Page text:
Cayman track star to sit on anti-doping committee

| 28/12/2010

(CNS): Our Commonwealth gold medallist has made Cayman history again, this time off the track. Cydonie Mothersill is the first Caymanian athlete selected to serve on the World Anti-Doping Agency (WADA) Athlete Committee. Established in 2005, the committee gives athletes worldwide a voice and protects their rights, while providing agency officials with insight and oversight into athletes’ roles and responsibilities as they relate to anti-doping. Her tenure as international athlete representative starts in January. She will serve a three-year term. “I am honoured to serve as a representative to all sportsmen and women,” Mothersill said.

“I believe it is important that WADA officials understand the unique challenges athletes face as we push ourselves dailyto reach the top," she continued. "In speaking up for this branch of the sporting fraternity, I hope to support WADA in developing sensible and effective drug detection and prevention strategies.”

As a member of this committee, Cydonie will also assist in raising awareness about anti-doping and will act as liaison between WADA and international and regional sport organisations as well as governments on the subject of anti-doping initiatives.

Sports Minister Mark Scotland extended his congratulations, describing it as another milestone for both Mothersill and the Cayman Islands. “Once more we have proof that our athletes are world-class, both on and off the track,” he said. “We believe Cydonie will serve the world’s athletes well but she will especially provide a reasoned voice as she represents our region. We wish her all the best with her appointment and with the work that lies ahead.”

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  1. Anonymous says:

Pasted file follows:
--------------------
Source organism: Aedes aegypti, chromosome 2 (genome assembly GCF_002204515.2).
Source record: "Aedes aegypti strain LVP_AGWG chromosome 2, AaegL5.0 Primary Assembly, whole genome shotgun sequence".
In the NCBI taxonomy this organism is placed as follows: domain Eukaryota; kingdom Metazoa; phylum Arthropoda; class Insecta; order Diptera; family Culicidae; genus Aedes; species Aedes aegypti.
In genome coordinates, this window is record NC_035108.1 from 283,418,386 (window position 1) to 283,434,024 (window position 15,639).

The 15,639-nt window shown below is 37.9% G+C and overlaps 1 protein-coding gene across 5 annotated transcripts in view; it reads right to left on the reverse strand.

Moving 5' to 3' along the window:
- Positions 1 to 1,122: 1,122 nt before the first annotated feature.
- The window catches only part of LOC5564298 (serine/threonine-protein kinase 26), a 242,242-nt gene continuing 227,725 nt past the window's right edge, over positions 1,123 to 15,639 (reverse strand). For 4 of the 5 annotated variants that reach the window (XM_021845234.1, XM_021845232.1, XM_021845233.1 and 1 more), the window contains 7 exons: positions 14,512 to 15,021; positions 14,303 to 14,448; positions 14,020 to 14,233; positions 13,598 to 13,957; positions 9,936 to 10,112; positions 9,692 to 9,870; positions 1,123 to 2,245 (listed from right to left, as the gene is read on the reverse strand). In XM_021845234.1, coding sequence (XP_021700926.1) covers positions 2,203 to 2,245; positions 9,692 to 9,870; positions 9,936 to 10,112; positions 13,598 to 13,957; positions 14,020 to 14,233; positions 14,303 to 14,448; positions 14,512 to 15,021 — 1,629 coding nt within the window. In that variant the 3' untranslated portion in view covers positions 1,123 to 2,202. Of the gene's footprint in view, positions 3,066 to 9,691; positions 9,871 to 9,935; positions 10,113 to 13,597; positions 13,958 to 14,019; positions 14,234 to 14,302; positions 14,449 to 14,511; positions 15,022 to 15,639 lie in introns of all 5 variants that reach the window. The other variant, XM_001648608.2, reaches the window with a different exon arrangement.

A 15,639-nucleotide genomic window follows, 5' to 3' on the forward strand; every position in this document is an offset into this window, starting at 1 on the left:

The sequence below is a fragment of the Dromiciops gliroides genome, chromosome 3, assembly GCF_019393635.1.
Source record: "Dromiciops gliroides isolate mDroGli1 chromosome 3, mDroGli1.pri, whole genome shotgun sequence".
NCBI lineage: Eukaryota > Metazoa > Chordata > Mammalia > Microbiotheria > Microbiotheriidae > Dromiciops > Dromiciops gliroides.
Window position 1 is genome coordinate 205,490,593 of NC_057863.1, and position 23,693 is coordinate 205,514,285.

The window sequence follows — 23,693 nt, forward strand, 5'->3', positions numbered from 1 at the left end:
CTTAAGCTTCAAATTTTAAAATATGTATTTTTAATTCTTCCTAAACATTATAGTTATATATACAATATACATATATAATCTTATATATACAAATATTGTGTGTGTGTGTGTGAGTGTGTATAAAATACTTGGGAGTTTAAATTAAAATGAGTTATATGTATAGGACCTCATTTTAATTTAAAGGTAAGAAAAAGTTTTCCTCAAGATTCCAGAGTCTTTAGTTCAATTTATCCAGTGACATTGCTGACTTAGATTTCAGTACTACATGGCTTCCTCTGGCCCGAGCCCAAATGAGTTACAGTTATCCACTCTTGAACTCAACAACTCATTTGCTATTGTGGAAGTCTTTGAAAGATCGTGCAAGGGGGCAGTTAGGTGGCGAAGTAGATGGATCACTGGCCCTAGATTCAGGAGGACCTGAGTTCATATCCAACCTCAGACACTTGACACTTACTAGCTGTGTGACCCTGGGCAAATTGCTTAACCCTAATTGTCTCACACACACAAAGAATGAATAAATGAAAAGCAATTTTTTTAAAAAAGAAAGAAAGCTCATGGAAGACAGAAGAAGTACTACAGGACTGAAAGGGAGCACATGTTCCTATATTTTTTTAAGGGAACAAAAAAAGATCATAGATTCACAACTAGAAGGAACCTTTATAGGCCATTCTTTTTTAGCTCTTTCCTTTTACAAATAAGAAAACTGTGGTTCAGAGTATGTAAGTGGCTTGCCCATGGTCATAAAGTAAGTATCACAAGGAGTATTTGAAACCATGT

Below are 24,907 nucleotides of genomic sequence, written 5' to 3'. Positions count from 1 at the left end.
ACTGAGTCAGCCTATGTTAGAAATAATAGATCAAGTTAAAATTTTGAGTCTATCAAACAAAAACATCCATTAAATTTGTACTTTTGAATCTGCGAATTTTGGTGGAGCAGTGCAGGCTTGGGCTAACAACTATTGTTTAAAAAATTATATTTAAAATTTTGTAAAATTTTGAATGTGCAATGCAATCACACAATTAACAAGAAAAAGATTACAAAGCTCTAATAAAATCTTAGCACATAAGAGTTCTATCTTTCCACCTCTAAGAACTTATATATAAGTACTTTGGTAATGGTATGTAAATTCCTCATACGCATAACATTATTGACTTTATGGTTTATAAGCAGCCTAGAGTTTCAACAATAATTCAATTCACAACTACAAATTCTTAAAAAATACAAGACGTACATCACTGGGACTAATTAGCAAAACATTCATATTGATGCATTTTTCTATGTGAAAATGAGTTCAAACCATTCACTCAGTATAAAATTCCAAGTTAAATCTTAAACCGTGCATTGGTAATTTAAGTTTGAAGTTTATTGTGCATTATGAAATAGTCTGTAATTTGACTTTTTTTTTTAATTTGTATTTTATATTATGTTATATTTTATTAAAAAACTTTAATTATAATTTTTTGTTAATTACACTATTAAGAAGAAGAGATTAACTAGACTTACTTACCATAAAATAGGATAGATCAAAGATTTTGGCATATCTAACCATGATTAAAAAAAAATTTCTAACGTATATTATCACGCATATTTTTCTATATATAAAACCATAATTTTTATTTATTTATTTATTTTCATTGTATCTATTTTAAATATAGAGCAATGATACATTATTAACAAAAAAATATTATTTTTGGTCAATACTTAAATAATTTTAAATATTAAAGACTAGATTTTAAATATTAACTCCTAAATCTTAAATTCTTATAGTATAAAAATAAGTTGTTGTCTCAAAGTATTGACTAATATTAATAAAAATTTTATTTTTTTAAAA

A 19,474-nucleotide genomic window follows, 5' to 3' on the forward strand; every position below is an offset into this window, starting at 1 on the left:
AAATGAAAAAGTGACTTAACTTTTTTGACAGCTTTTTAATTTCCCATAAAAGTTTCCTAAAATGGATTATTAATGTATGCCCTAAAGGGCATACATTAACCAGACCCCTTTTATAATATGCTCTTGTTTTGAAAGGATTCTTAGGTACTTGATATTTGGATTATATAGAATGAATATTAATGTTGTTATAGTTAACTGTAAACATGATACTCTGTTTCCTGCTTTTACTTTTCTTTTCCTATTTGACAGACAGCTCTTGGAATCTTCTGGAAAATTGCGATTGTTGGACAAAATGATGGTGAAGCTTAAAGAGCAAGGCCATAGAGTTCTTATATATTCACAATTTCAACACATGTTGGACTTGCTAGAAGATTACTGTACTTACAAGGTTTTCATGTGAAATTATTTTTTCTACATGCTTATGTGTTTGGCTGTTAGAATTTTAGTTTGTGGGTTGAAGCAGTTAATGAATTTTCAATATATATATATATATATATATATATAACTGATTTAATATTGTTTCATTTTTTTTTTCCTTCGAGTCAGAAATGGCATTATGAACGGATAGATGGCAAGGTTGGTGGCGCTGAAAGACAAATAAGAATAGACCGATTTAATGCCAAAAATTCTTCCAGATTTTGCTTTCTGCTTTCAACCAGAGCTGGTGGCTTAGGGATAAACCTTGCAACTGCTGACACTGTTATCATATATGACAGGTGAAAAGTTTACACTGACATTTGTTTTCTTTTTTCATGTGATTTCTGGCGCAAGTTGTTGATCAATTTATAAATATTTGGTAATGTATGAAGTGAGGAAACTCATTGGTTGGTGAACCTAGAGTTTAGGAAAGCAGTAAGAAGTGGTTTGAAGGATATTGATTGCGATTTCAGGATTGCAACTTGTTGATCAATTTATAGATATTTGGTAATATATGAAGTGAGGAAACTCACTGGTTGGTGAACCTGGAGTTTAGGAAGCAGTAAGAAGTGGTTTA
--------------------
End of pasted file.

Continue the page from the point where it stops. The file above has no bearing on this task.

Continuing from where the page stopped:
Re African genes why are you afraid to admit that the lady is a Jamaican. Is it s hard for Caymanians to accept the truth that she is a Jamaican? What harm will the truth do?,

    Sanya Richards the great 400m runner from the USA  proudly describes herself as a Jamaican- American and no one in the uSA is flustered by her admission of being a Jamaican who migrated and gained USA citizenship.

    Get with the programme on truth.

  2. Anonymous says:

    Re are youserious. I see your Track knowledege very limited. The top three decided not to compete. I think you mean the top three from the commonwealth region. , At the real meets these persons would not have declined to compete you have also forgotten that at the real meets the top athletes from the rest of the world will be present making that the top six athletes over that distance. If you know anything about sports you would also know that the winning time  posted at the commonwelth games is rather slow in the real world of competition.

    On closing i would like to say that i admire Ms Mothersill ,however facts are facts. And by the way she is not a Caymanian with Caymanian genes.



  3. JEB says:

    Congratulations Cydonie…………………. Ignore the haters

    Wishing you success for the future


  4. Anonymous says:

     Can’t we just say, Congratulations" without taking it all away from her and bringing up her husband’s problems?  It’s his failing not her’s.

    We were singing praises when she won the medal.  What happened now?

    @ Thu, 12/30/2010 – 08:29.  Your comment really takes the cake.  She beat people younger than her and she’s not old.  There are people older than her running marathons.


    • Anonymous says:

      I do congratulate her, but at the same time her statements cannot be ignored. All she had to say was "Thanks, I will do my best….". Instead, she chose to made a statement that cannot be ignored. The more cynical will immediately make the comparison of Marion Jones and CJ Hunter.

      In 2000 CJ Hunter, then the husband of Marion Jones tested positive for steriods. Most of the world came to the defense of the "golden girl" who could not possibly be taking drugs, while the cynics wondered how he could be on drugs without her knowing about it. Seven years later Marion Jones admitted to taking performance enhancing drugs from BALCO back in 2000 at the same time as her husband.